Splitting up Money and your Home
By John T. Syrtash, Associate, Garfin Zeidenberg LLP, a Toronto family law lawyer for the past 39 years (see www.freemychild.ca).
Question: I understand that if I were to marry and then get divorced, the equity in my present home could be split 50/50 in the absence of a prenup or marriage contract that provides otherwise. However, if I were to sell my house before marrying, bank the money, buy a house together, and then get divorced, would my wife be entitled to half the money in my bank accounts or just half of the home’s equity bought together?
Answer: The house that you bought together is the principal asset that would be divided upon separation and divorce, but not the money you had in the bank on the date of marriage. However, depending on your wife’s net worth when you separate, the increase in the value of your funds from the date of marriage until the date of separation (not the date of divorce) would also be subject to division (equalization). To illustrate, if you had $100,000 in the bank on the date of marriage, and, through wise investment, this $100,000 grew to $180,000 by the time you separated, then the $80,000 increase could be subject to division upon separation, but the original $100,000 that you brought into the marriage, would be safe from division (equalization).
By contrast, the equity of the home you owned before marriage is deductible from any property division calculation unless you continue to live in that home with your spouse on the date of separation. In short, if you owned any real estate then the value of your equity in that property can be deducted from your net worth before equalization. However, say you bought some realty many years before the marriage and your equity back then was $300,000. You then get married, live in that same home for 30 years, and then separate from your spouse. On the date of separation that home has now increased in value to $1,300,000 Believe it or not, under Ontario law the entire equity in the home, including its increase in value before you got married, is included for division, not just its increase in value from the date of marriage. This means that the entire equity of $1,300,000 is subject to be split 50:50 even though most of the equity increased before you even met your spouse! Why? Ontario law considers the matrimonial home to be sacrosanct and subject to equal division, especially if you’ve resided together for more than 5 years. The solution: get a prenup called a marriage contract that should be prepared by competent family law Counsel. However, ensure that you have proof to have exchanged complete and full financial disclosure, including copies of tax returns, Notices of Assessment, and documentary proof, including valuation of any business you may own. Otherwise, the marriage contract may not help you.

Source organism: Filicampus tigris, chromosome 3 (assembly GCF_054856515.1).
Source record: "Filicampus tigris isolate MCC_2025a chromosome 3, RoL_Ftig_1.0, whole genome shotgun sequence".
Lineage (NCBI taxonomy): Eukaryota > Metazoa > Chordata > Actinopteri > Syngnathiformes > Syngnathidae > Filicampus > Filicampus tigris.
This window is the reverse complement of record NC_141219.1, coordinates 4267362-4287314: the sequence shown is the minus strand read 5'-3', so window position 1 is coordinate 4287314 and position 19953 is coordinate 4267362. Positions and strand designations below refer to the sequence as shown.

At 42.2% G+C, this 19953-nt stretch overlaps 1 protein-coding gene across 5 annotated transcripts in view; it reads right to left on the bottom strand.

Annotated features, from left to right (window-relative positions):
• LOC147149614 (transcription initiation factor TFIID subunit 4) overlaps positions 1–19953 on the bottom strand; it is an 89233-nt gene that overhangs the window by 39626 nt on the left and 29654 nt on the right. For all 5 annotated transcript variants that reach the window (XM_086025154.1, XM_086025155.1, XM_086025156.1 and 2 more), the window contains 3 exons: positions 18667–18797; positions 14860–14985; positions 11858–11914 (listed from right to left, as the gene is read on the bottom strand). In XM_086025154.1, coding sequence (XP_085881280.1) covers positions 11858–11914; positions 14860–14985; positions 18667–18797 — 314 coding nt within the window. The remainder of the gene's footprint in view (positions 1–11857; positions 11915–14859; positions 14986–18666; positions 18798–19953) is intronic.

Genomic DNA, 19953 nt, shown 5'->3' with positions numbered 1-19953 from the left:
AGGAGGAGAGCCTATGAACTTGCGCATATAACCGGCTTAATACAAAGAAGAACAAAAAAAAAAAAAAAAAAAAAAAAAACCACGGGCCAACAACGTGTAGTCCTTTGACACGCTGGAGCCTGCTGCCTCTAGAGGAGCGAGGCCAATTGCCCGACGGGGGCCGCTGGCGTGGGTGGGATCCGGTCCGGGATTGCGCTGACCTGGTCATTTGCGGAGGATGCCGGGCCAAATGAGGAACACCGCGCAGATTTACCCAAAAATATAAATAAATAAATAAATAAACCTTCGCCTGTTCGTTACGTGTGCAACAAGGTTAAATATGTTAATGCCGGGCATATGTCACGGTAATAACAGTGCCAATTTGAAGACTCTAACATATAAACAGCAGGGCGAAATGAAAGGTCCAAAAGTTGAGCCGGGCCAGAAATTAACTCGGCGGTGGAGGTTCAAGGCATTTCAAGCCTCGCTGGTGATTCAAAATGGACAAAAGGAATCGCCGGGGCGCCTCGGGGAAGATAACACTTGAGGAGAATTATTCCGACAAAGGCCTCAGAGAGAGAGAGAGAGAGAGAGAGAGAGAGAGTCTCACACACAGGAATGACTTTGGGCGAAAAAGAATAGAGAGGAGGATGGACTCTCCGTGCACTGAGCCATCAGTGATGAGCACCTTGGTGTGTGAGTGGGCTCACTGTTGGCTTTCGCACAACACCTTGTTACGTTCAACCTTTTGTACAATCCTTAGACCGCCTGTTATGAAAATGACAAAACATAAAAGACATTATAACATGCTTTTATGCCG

John Syrtash is an associate and family law lawyer with the Toronto firm of GARFIN ZEIDENBERG LLP.
John T. Syrtash B.A. (Hon.) LL. background:
Invited Speaker on Bill 78, Proposed Changes to Canada’s
Divorce Act, House of Commons Standing Committee on Justice and Human Rights (November 26, 2018)
Editor of the Syrtash Family Law Newsletter, Lexis Nexis
President of the Syrtash Spousal Support Database
Author of Religion and Culture in Canadian Family Law, Butterworths
Author A Calendar of Northern Fables, Amazon
Neither GARFIN ZEIDENBERG LLP nor John Syrtash is liable for any consequences arising from anyone’s reliance on this material, presented as general information and not as a legal opinion.
John T. Syrtash, Associate
GARFIN ZEIDENBERG LLP
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Toronto, Ontario, Canada M2N 6P4
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